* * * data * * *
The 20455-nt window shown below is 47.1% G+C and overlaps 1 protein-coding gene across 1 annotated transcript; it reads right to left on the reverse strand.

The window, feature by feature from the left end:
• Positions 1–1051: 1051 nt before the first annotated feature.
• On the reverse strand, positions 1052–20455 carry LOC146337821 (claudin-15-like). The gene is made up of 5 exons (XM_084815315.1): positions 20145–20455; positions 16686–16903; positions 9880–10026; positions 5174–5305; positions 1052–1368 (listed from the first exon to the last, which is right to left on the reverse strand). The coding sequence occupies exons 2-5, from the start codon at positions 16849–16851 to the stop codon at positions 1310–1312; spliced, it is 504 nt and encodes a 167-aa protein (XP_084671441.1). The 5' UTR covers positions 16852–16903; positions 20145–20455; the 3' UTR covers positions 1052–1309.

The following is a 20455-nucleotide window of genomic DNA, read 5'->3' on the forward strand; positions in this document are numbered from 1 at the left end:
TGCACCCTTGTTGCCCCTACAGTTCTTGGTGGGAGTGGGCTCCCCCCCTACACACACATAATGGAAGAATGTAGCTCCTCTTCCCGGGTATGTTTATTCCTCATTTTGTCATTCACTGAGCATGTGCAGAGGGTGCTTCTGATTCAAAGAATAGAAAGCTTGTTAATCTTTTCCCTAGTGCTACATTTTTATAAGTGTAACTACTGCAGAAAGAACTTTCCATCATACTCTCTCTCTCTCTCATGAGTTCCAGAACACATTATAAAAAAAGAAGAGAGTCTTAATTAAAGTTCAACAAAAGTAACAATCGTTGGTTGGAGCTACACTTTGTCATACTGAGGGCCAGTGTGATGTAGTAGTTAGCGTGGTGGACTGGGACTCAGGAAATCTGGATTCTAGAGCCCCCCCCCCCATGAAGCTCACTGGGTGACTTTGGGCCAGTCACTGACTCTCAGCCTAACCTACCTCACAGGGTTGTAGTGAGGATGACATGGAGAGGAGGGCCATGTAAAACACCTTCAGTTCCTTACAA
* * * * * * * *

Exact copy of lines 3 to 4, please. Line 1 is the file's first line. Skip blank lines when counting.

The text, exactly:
• Positions 1–1051: 1051 nt before the first annotated feature.
• On the reverse strand, positions 1052–20455 carry LOC146337821 (claudin-15-like). The gene is made up of 5 exons (XM_084815315.1): positions 20145–20455; positions 16686–16903; positions 9880–10026; positions 5174–5305; positions 1052–1368 (listed from the first exon to the last, which is right to left on the reverse strand). The coding sequence occupies exons 2-5, from the start codon at positions 16849–16851 to the stop codon at positions 1310–1312; spliced, it is 504 nt and encodes a 167-aa protein (XP_084671441.1). The 5' UTR covers positions 16852–16903; positions 20145–20455; the 3' UTR covers positions 1052–1309.